Earliest-known image of a martyrdom

Under the church of Santi Giovanni e Paolo on the Caelian Hill in Rome are the excavations known as the Case Romane (‘Roman houses’; www.caseromane.it). What has been revealed is complex and fascinating and spans at least five centuries. Traces of a wealthy domus with a nymphaeum, a street and shops, an early Christian oratory. Many of the walls still preserve their painted decoration, some of it figurative, some in the form of faux marble cladding. The church takes its name from two mid-fourth-century courtiers of the emperor Constantine II. Under his successor Julian the Apostate, who attempted to reverse the Christianisation of the empire, Giovanni and Paolo were put to death for their faith. The so-called confessio, which is approached up an iron stairway, has a fragmentary fourth-century fresco showing three kneeling figures, apparently blindfolded and awaiting execution. They are identified as Saints Priscus, Priscillian and Benedicta, ‘priest, cleric and pious lady’, who are said to have attempted to locate the remains of Giovanni and Paolo and who were arrested and executed in about 362. According to tradition, they were beheaded. Their feast day in the Roman martyrology is January 4th. This is the earliest-known depiction of a martyrdom in Christian art.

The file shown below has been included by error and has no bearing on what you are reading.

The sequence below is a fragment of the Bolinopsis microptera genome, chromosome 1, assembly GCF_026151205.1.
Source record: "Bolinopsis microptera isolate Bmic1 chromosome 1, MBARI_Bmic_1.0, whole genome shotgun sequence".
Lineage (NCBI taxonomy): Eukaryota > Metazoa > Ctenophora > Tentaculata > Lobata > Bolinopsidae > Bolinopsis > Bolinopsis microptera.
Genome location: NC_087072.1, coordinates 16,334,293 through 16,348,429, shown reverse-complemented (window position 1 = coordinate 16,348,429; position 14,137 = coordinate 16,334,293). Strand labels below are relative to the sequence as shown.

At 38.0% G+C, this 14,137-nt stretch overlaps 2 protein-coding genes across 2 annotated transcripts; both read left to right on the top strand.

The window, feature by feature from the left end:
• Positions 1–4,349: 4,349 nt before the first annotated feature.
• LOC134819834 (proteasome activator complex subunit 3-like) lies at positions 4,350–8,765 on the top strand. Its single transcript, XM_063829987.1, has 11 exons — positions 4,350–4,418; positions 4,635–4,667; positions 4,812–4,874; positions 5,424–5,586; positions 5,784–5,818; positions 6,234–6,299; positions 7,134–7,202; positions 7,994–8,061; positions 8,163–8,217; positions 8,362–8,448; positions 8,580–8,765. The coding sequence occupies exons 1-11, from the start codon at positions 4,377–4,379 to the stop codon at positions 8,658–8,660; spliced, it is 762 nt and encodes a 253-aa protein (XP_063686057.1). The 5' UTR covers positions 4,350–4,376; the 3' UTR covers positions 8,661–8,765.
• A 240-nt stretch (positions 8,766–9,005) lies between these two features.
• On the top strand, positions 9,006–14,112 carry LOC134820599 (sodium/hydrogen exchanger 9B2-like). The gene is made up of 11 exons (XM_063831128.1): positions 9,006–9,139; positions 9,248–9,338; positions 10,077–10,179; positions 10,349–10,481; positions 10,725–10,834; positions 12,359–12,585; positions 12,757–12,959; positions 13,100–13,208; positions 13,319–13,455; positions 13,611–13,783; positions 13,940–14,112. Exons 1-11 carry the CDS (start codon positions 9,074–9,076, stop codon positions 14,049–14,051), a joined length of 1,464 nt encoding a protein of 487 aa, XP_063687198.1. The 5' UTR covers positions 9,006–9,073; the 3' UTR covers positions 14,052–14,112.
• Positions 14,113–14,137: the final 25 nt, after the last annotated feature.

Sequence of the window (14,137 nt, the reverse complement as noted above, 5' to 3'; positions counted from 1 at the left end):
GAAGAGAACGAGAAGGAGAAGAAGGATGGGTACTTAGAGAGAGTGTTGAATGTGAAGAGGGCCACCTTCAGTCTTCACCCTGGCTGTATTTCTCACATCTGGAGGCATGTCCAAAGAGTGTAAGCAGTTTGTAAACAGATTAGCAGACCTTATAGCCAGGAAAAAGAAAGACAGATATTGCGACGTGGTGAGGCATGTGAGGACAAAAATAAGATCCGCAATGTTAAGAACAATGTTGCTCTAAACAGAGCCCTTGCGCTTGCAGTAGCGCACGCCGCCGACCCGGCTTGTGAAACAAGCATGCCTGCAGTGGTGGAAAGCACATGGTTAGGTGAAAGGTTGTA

For more on this and related subjects, see Pilgrim’s Rome, published earlier this year.

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